When we first meet Sara Lance during the pilot of The CW's Arrow, she is a terrified college student who is sucked through a hole in the Queens’ yacht during a shipwreck. Can you imagine? You’re just a flirty young thing doing the nasty with your sister’s BF because you are Just. That. Wild. And, then you get sucked out of a boat and drown?
For over a season of Arrow during which Sara is killed over and over again in recaps for upcoming episodes, we’re left thinking that Sara is just another fridged woman, a cautionary tale against sex and freedom and cheating. Listen, I am not pro-cheating — just have a conversation and open up your relationship, PEOPLE — but why is it that women always get killed off after they cheat?
Oh, but we did not yet realize the glory that is our risen one, our Sara Lance. We didn’t yet know she was made of tougher stuff than the ocean, that she would survive her death more than once, that she would wield her sexuality like a blessed gift she has to bestow upon the mortals who are lucky enough to worship her.
First, there was Oliver, who took her on a yacht and made her feel special. And then there was Nyssa, who pulled her from the wreckage and gave her a new life with the League of Assassins. Then there was Oliver again. Oh wait, and then Nyssa again. And, then for a while, there was nothing. During the nothing that was Sara’s death, Nyssa and Oliver got married.
(We never get to hear Sara’s feelings about this arranged marriage, one neither party wanted, but which was a special kind of narrative affront upon Nyssa. Was it a betrayal to know her lovers had married? Did she find comfort in knowing that at least they were together? Was she jealous she didn’t get to be the cheese in that delicious sandwich of hotness? Did she understand that the world rarely gives you what you want and often forces you to do that which you detest?)
And, then despite the odds, Sara rose from the dead, thanks to the League of Assassins’ very special hot tub. The Sara that returns, though, is not the Sara that died. She is feral, blood-thirsty, and unable to be contained. Luckily, Oliver knows a guy. That’s the first time Sara meets fellow blond bisexual John Constantine, who restores her soul.
Lost, consumed by bloodlust, angry, and unwilling to forget her rage, Sara leaves her home, leaves her family (again), and searches for a way to quell the darkness within. Instead, she joins the crew of the Waverider during the Legends of Tomorrow pilot and the rest, as they say, is traveling through history fighting supervillains, restoring the timeline, and capturing magical creatures.
It is alongside the Legends that Sara finally gets her due. She becomes the ship’s captain and her crew follows her even unto their deaths. She faces her darkness and finds that is only by embracing her past and her complicated relationship with death that she can understand herself. She enjoys dalliances with women throughout history, falls for Snart, hooks up with Constantine, and finds the love of her life, Ava.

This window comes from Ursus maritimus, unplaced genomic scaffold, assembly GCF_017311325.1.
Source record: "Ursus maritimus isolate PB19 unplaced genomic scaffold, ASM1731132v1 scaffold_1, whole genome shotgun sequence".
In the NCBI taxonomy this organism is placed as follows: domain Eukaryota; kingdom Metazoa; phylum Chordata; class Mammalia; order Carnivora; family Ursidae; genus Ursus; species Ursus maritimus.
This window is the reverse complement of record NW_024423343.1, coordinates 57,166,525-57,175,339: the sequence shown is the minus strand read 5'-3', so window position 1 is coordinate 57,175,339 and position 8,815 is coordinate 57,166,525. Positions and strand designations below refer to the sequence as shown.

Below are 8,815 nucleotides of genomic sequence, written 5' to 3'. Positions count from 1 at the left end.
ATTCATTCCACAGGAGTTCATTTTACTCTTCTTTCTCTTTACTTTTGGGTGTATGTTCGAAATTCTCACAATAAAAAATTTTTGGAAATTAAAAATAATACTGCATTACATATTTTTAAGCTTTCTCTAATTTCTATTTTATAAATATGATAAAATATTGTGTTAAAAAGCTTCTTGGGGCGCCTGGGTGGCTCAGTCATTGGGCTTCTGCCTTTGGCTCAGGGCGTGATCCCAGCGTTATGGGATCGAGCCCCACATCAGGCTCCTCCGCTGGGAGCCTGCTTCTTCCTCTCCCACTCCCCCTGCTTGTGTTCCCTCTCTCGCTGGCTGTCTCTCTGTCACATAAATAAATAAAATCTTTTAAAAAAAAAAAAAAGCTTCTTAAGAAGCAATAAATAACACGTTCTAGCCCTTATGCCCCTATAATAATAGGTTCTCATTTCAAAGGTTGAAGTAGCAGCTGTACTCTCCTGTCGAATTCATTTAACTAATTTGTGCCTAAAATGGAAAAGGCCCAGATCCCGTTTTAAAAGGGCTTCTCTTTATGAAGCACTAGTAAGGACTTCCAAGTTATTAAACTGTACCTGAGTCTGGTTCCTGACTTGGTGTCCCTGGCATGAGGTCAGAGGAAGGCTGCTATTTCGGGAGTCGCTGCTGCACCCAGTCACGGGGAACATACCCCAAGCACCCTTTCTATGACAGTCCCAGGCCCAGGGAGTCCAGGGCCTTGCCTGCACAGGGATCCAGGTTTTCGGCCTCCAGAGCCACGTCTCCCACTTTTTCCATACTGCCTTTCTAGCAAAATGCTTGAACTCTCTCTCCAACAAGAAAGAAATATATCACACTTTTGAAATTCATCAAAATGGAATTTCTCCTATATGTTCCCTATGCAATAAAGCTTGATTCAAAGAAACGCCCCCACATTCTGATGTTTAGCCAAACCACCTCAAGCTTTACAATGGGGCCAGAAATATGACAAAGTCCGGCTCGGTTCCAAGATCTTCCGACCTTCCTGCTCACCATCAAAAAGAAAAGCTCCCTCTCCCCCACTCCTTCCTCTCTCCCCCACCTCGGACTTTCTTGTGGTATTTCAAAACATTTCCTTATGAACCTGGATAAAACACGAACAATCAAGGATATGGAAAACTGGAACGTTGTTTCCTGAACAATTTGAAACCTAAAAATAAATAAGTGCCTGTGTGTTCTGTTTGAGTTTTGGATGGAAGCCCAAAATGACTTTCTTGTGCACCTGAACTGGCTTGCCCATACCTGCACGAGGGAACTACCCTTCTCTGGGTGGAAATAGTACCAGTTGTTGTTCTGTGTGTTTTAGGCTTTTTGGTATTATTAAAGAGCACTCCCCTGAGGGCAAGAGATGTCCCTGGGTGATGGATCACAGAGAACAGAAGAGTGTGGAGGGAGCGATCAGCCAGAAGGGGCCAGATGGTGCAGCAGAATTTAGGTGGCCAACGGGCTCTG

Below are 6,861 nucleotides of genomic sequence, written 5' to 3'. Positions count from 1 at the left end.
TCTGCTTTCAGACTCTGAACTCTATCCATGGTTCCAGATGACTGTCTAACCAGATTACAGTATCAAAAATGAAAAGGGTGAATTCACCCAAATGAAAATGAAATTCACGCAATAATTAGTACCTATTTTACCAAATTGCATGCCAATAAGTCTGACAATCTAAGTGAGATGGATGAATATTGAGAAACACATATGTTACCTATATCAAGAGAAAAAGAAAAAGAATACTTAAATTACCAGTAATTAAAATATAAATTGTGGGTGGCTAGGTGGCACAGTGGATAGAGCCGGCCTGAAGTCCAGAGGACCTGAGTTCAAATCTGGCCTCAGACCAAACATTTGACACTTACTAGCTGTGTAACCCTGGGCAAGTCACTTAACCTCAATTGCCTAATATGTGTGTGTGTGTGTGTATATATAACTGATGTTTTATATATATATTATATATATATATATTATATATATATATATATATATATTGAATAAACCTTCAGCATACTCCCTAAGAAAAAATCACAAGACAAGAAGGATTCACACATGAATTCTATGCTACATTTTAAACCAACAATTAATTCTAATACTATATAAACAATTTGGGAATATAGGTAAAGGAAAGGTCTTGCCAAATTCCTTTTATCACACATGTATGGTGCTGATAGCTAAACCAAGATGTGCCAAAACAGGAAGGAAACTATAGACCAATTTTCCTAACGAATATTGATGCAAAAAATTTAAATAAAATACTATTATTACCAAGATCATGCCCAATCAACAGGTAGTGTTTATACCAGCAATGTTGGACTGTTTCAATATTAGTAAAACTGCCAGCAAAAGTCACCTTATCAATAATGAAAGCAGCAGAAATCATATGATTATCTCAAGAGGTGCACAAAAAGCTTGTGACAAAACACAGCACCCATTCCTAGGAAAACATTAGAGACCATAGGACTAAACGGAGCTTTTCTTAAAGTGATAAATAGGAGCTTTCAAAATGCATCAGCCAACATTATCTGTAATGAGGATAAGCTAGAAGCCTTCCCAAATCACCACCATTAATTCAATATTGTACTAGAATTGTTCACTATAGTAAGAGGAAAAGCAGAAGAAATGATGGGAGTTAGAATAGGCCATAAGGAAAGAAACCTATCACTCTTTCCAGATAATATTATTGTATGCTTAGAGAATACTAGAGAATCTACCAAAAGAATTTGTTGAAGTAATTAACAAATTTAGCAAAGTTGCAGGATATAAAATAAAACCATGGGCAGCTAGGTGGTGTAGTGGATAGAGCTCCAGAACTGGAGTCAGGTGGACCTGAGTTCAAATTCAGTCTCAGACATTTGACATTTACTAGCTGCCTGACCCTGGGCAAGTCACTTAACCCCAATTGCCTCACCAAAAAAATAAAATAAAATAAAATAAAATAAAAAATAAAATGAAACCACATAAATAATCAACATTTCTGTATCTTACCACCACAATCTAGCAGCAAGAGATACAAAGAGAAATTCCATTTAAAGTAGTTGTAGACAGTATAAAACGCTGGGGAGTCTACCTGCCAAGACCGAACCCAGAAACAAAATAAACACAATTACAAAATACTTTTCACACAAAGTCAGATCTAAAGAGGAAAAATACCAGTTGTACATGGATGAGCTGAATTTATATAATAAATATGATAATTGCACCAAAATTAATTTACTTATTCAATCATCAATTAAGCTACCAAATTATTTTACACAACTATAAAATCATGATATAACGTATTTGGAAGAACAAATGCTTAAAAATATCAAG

There is even an episode early on in Legends where Sara is stranded in time and joins the League of Assassins again (but like, before she would have in her own time). Though she is eventually rescued and joins back up with the team, during her two years she orchestrates her rescue from the wreckage of the Queen’s Gambit.
Sara gets to be what so many of us aspire to. She’s an amazingly competent captain and fighter. She faces her fears and her issues boldly. She believes in the power of healing. And, as a trauma survivor and someone who must grieve the deaths of many she loves, Sara manages to remain hopeful, to see beyond the limits of her own life, and to try to love and open her heart again.
That’s the thing, folks. I could tell you about Sara’s sexy arms (they are very sexy) or how incredible Caity Lotz is at portraying the character (she is so, so hot) or how Legends really understands Sara’s physique and how to play up her sex appeal in any era. But the honest to goodness sexiest thing about Sara Lance is that she’s a survivor, she’s a badass, she’s unrelenting in her acceptance of her sexuality, and she’s not afraid to take control of her ship and her crew when necessary.
Sara represents some of the greatest aspects of bisexual culture. She’s attracted to who she’s attracted to and doesn’t make apologies or excuses. She’s perseverant and self-possessed in the face of opposition. She is sexual and relational and understands that her flaws are really just her gifts in disguise.
There are many reasons to love (and salivate over) Sara Lance, but perhaps the greatest reason of all is her unwavering commitment to doing right by herself and others.
The views and opinions expressed in this article are the author's, and do not necessarily reflect those of SYFY WIRE, SYFY, or NBC Universal.